DSC 8885 250Tent Meeting bows to power of music

Louis B. Hobson - Calgary Herald
Published on: June 23, 2016

The return of the rousing gospel musical Tent Meeting to Rosebud Theatre is pure synchronicity.

After all, what better place to stage a musical about a revival meeting in a small rural town than in an actual small rural town.

Ironically, Tent Meeting was born not in rural Alberta, but in Edmonton 32 years ago.

Rosebud’s artistic director Morris Ertman was fresh out of university and running his own little theatre company.

He needed a musical that wouldn’t have half its budget relegated to royalties, which meant he’d have to write it which he did with fellow upstart thespian Ron Reed.

“I was raised listening to four-part harmony gospel music. My mother played piano for a group of guys who loved singing four-part harmony and they used to rehearse in our living room,” recalls Ertman.

“I knew the music and knew the songs and I knew the kind of effect this style of music has on people.  It’s infectious. All I needed was a story to showcase the music.”

What Ertman came up with was something straight out of the W.O. Mitchell handbook of can’t-fail rural folklore. We’re in a small prairie town in the 1930s that’s suffering a drought.

“Farm couple George and Dolly are feeling the heat, not just from those dry summer winds, but from their own relationship. George is bitter because he can’t sing anymore.

“He seems to have lost his voice and now this group he used to sing with is coming to town and his wife Dolly is insisting on playing for them,” explains Ertman.

“The play is all about how a group of friends, on this particular day, in this particular place use the power of music to sing George back into the rest of his life. Music really does have that ability.”

Ertman didn’t have far to look for which songs to use in Tent Meeting.

“Back then, I had all my mother’s old song books from the ’30s and ’40s and I still have them today. In fact, a few of them with all her notes and those old paper clips have made it into this version of Tent Meeting.

“When the singers are practising in the musical they’re using my mother’s books.”

In its original Edmonton incarnation, Tent Meeting was an unqualified hit but, best of all, Ertman’s mother gave it her stamp of approval.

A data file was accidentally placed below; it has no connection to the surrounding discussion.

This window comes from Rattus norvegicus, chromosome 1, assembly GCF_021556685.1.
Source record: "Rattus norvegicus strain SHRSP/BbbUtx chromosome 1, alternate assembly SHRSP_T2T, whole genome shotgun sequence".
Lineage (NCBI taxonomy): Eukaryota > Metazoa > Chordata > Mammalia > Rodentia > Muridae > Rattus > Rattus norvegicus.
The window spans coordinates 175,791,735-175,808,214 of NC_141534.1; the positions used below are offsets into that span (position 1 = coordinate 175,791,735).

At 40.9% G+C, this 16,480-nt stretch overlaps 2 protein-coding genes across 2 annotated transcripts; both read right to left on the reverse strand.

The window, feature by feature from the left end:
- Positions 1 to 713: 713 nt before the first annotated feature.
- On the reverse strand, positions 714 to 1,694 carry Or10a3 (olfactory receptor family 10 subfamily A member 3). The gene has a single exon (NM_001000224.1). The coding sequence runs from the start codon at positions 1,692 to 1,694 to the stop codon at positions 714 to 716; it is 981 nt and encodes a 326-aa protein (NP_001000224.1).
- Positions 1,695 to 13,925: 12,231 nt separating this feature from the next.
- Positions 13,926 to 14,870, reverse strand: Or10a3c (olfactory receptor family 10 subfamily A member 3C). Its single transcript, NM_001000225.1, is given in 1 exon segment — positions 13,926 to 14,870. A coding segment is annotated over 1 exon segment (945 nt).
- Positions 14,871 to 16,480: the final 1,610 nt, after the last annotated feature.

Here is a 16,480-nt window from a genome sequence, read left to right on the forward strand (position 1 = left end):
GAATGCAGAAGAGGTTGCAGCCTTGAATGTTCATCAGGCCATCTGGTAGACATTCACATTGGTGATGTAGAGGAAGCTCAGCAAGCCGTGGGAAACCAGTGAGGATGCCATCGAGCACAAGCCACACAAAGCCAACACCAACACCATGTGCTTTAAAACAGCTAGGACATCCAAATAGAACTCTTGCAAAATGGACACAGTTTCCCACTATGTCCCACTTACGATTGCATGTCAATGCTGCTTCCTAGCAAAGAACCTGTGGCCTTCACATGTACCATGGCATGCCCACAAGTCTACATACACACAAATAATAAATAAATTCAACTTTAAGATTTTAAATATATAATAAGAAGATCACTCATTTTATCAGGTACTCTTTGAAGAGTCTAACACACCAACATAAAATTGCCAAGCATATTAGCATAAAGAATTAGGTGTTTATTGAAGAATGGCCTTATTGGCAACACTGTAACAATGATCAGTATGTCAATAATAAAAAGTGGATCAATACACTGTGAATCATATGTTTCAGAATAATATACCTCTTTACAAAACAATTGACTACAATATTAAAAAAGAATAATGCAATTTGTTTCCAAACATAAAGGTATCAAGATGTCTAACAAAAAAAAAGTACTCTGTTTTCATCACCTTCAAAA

In 2000, Ertman created a touring version of Tent Meeting, which visited Winnipeg, Vancouver, Edmonton, the Pumphouse Theatre in Calgary and ended its run in Rosebud.

“Wherever we played, I saw how this little musical with its simple story and ageless music lifted people’s spirits because it takes us to a place of hope.

“This has been a couple of very tough years for some people in Alberta and I think many people will be able to identify with George and Dolly or know a George and Dolly.

“If Tent Meeting can make people leave their own problems at the theatre door and get lost in this wonderful music, we’ll have done our job.”

Calgary actor Declan O’Reilly plays George and Ertman says he “really gets to the broken heart of this ordinary every man and Seana-Lee Wood comes to us directly from Stratford to revive her role as Dolly.”

Best of all Jonathan Bruce returns as the cigar chomping Sam, the jolliest of the singers, the role he’s done in several revivals of Tent Meeting.

Joining Bruce, O’Reilly and Wood are David Snider and Blair Young.

Ertman directs with musical direction by Bill Hamm and they are excited to announce that tapes of the 2007 Rosebud production of Tent Meeting will be on sale.

Tickets for Tent Meeting are available by calling 1-800-267-7553.

 

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